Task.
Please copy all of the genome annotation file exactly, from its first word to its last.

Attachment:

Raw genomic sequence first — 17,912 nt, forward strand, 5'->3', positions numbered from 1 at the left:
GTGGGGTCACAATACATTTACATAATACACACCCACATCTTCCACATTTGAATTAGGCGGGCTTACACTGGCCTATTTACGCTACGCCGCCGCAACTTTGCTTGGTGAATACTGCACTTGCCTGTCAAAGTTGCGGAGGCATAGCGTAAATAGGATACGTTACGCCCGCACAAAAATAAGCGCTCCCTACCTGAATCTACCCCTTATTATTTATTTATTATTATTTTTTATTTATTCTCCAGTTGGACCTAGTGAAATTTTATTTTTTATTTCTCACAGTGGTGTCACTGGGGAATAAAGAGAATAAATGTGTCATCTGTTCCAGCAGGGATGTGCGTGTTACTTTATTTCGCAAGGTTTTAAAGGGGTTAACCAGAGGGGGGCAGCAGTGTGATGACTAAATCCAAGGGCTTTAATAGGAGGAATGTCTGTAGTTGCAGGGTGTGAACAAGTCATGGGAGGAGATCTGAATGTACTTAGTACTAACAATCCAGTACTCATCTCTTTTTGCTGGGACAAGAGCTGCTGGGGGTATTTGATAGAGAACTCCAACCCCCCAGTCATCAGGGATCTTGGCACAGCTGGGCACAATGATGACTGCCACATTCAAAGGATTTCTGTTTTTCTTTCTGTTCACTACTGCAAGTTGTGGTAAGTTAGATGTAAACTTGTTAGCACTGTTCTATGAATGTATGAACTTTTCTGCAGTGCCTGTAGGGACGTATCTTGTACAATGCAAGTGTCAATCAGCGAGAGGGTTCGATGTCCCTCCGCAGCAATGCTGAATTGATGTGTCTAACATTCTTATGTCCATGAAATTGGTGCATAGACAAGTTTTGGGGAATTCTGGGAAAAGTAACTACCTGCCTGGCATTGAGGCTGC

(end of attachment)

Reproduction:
Raw genomic sequence first — 17,912 nt, forward strand, 5'->3', positions numbered from 1 at the left:
GTGGGGTCACAATACATTTACATAATACACACCCACATCTTCCACATTTGAATTAGGCGGGCTTACACTGGCCTATTTACGCTACGCCGCCGCAACTTTGCTTGGTGAATACTGCACTTGCCTGTCAAAGTTGCGGAGGCATAGCGTAAATAGGATACGTTACGCCCGCACAAAAATAAGCGCTCCCTACCTGAATCTACCCCTTATTATTTATTTATTATTATTTTTTATTTATTCTCCAGTTGGACCTAGTGAAATTTTATTTTTTATTTCTCACAGTGGTGTCACTGGGGAATAAAGAGAATAAATGTGTCATCTGTTCCAGCAGGGATGTGCGTGTTACTTTATTTCGCAAGGTTTTAAAGGGGTTAACCAGAGGGGGGCAGCAGTGTGATGACTAAATCCAAGGGCTTTAATAGGAGGAATGTCTGTAGTTGCAGGGTGTGAACAAGTCATGGGAGGAGATCTGAATGTACTTAGTACTAACAATCCAGTACTCATCTCTTTTTGCTGGGACAAGAGCTGCTGGGGGTATTTGATAGAGAACTCCAACCCCCCAGTCATCAGGGATCTTGGCACAGCTGGGCACAATGATGACTGCCACATTCAAAGGATTTCTGTTTTTCTTTCTGTTCACTACTGCAAGTTGTGGTAAGTTAGATGTAAACTTGTTAGCACTGTTCTATGAATGTATGAACTTTTCTGCAGTGCCTGTAGGGACGTATCTTGTACAATGCAAGTGTCAATCAGCGAGAGGGTTCGATGTCCCTCCGCAGCAATGCTGAATTGATGTGTCTAACATTCTTATGTCCATGAAATTGGTGCATAGACAAGTTTTGGGGAATTCTGGGAAAAGTAACTACCTGCCTGGCATTGAGGCTGC